As in his previous films, once again director Terence Fisher makes great use of frequent collaborator Jack Asher's excellent cinematography to create a haunting Gothic atmosphere of dread that goes hand in hand with the story's inherent mystery and suspense. Because unlike Fisher's previous films, the key factor in "The Mummy" is precisely the suspense, in the shape of a hidden supernatural menace roaming the English countryside, hunting for those skeptics who dared not to believe. It is also a very dynamic film, finding the perfect balance between thrilling action and moody suspense, with director Fisher letting the film flow smoothly and the story unfolding nicely at a fine pace (although a certain flashback runs a bit too long for its own good). Despite the low budget, Fisher and his crew did a great job in recreating the exotic atmosphere of mystery and adventure that archaeological expeditions to Egypt had in the late 1800s, which gives the film a very appropriate style akin to pulp novels and other fantasy and horror comic books.

Now, besides Fisher's directing and Sangster's writing, the acting is another thing where Hammer films tended to excel in those first years of their venture in the horror genre, and "The Mummy" is not an exception. As John Banning, Peter Cushing is remarkable, mainly because this time he is neither the ultimate mad scientist (as his Baron Frankenstein) nor the epitome of good (his Van Helsing), but basically a common man from Imperialist Britain whom is about to discover a world beyond everything he believed as real. George Pastell plays his complete opposite, Mehemet Bey, a man for whom the ancient Egyptian traditions are everything. As the exotic, yet elegant Bey, Pastell delivers a subtle, understated performance that works effectively in contrast not only with Cushing, but also with Christopher Lee's physically imposing Kharis, which while not Lee's best performance, really shows the huge screen presence Lee can be. Finally, the beautiful Yvonne Furneaux is really good as John's wife Isobel, although her character, while pivotal, is quite small.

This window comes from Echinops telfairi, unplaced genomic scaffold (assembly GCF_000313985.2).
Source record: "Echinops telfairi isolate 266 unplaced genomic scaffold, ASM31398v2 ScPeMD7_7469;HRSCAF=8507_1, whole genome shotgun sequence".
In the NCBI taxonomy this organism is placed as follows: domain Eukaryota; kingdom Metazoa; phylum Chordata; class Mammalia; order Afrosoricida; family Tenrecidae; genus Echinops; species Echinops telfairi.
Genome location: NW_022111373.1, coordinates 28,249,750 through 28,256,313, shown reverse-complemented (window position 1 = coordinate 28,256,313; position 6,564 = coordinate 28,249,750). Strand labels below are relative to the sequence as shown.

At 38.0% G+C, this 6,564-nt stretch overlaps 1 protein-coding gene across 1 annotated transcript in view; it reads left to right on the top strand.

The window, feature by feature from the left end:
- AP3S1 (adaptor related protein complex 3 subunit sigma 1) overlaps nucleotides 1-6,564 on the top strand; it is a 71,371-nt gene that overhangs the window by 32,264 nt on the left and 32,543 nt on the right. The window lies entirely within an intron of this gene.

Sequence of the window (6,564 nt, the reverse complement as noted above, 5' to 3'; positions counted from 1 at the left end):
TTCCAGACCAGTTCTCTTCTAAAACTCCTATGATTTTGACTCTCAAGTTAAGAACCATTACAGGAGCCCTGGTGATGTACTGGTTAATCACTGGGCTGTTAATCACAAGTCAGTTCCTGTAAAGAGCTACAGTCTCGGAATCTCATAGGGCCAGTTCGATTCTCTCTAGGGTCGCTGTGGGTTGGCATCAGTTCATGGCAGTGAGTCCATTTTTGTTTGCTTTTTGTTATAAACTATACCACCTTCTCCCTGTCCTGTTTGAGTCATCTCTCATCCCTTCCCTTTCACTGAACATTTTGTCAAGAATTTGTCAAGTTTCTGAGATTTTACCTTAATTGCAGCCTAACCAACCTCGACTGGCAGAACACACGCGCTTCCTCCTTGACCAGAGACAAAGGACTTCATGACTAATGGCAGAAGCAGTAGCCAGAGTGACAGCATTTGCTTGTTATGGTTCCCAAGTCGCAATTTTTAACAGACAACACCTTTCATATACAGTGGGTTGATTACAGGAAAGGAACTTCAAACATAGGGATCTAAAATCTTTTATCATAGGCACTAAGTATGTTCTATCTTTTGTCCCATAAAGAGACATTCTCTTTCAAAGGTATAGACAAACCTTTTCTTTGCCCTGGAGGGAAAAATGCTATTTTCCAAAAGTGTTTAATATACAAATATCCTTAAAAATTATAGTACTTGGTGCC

While much less popular than both "The curse of Frankenstein" and "Dracula", Terence Fisher's version of "The Mummy" is yet another gem by Hammer Films' finest filmmaker that's another of those rare films that truly prove that sometimes a remake can be a good thing for a film. Filled with interesting concepts and original ideas, Universal Studio's Kharis films weren't really good but here Sangster and Fisher manage to extract the diamond in the rough that was the saga of Kharis the mummy and create what could be considered as its ultimate version. True, low budget definitely hurts this movie more than Hammer's previous hits (mainly because "The Mummy" was certainly a more ambitious production), and another problems is that, as written above, a certain flashback slows the film dangerously after running a bit too long; however, in my personal opinion, those are minor quibbles on a great film that rescues one of the forgotten icons of horror and literally imbues him with new life.